And here’s a scene that takes place at a country fair, where Macdonald has agreed to display her goshawk, Mabel, to the public. Macdonald is sitting on a chair under a marquee roof. Mabel is positioned on a perch ten feet behind her. There are so many people at the fair, too many people for the likes of both Macdonald and Mabel:

“After twenty minutes Mabel raises one foot. It looks ridiculous. She is not relaxed enough to fluff out her feathers; she still resembles a wet and particoloured seal. But she makes this small concession to calmness, and she stands there like a man driving with one hand resting on the gear stick.” (206)

Oh, Mabel. I get the sense that when it comes to the writer’s need to convey emotion, Mabel is a challenging character. Macdonald does such a wonderful job creating a sense of the gulf between a human’s reality and a hawk’s reality, the differences in perception and priority. But she also gives us moments of connection with Mabel. Since Mabel is a bird, these moments of connection are almost always described through Mabel’s behavior.

I wonder if Macdonald’s intense connection with the non-human world, and with hawks in particular, is partly what makes her so good at noticing behaviors and gleaning their emotional significance? And then sharing it with us, the lucky readers.

That’s it. That’s my lesson: When you’re trying to convey feelings, find places where an action or behavior will do the job.

And read H Is for Hawk if you want an admirable example of writing emotion! Also, Helen Macdonald has a new book, just released: Vesper Flights. I’m in.

Reading like a writer.

To the Student Stuck in a Toxic Home during the Pandemic

A number of friends and mental health professionals helped me with this post. You know who you are. Thank you.

To the student for whom school is a safer place, but now you’re stuck at home in a toxic environment during the pandemic,

I see you. You’re not invisible. In fact, a lot of people see you and are thinking about you. I can’t tell you how many of my friends and colleagues have brought you up in the past few months, and expressed worry for what you’re going through. Hang in there.

When schools started sending students home in March and April, I thought of you immediately. I waited with you to see if schools might open again in a few weeks, but of course that didn’t happen. I waited with you hoping this country would get its shit together and start prioritizing realistic approaches to containing the pandemic, so that you’d be able to go back to school in the fall. And now it’s clear that many of you won’t be able to do that. It’s also possible that those of you who can go back won’t be able to stay there for long, though I continue to hope it won’t play out that way. I, and a lot of people, wish you didn’t have this uncertainty pressing down on you right now.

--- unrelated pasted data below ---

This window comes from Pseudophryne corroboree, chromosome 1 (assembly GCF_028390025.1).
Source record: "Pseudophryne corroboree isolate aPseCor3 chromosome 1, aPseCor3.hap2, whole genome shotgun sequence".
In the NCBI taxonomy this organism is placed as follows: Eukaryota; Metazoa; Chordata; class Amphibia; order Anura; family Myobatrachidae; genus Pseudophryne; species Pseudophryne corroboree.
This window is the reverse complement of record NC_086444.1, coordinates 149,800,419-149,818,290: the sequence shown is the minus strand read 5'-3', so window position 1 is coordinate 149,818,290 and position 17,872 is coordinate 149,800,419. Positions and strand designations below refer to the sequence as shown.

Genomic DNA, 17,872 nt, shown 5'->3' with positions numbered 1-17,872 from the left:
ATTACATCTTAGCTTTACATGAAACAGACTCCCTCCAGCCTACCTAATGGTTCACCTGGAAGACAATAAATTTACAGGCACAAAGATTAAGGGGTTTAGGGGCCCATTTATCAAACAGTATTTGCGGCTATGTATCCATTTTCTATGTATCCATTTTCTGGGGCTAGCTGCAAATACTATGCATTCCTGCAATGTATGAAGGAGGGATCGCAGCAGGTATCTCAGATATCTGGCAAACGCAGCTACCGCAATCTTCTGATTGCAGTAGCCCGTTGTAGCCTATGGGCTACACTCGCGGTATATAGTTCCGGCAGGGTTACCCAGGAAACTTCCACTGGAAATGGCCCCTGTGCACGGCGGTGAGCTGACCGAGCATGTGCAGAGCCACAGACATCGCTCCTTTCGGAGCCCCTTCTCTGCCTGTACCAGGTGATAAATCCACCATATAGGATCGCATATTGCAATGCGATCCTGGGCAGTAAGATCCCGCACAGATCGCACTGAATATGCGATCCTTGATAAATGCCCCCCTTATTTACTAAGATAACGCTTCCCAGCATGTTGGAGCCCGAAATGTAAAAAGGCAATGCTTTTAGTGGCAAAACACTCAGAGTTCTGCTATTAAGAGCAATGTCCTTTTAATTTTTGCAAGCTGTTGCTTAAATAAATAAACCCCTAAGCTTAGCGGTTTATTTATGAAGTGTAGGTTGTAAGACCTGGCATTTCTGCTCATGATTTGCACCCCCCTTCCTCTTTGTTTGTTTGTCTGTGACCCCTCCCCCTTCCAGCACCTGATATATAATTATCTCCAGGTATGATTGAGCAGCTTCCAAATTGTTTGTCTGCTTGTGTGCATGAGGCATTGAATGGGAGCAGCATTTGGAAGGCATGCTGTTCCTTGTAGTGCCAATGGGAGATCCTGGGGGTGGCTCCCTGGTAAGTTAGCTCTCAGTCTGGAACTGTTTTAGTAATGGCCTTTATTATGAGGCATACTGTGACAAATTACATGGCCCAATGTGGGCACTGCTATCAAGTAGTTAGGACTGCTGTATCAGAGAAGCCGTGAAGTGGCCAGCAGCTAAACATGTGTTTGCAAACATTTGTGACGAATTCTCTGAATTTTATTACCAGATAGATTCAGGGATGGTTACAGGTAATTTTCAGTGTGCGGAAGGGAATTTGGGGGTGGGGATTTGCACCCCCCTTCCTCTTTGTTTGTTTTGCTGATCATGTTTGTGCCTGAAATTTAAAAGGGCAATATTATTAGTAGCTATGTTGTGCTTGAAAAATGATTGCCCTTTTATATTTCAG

Hang in there!

Here are some tools from my own PTSD toolbox that might help. Some are more immediately helpful, some are stopgaps and temporary coping mechanisms. Some might spark ideas for you:

When possible, create distance from the toxicity. In my own experience, sometimes the smallest amount of distance can help. If you can safely go for a walk now and then, do it. If there’s a physical spot where you can be alone sometimes, find it. If you can spend time online with friends, or even socially-distanced time outside, do it. Are you caring for siblings in some way? Is there some way in which you’ve been placed in the position of caring for your own parents? If so, that’s a lot. If you ever have the opportunity to take some time to care for no one but yourself, I hope you won’t begrudge yourself that. You deserve care as much as anyone else.

For some of you, maybe there’s even some other home where you could live (if only temporarily), like the house of a safe relative or family friend. Have you considered whether that might be the case for you? Give it some serious thought. This is important, though: Before making any major decisions or drastic changes, talk it through with a trusted adult. If you don’t have a trusted adult, talk it through with a youth crisis line (see below). Your safety is the most important thing, and setting off an internal family drama may not be worth it and may even be dangerous. Also, you don’t want to move yourself into a situation that’s just as harmful, or even more so. This leads me to the next step.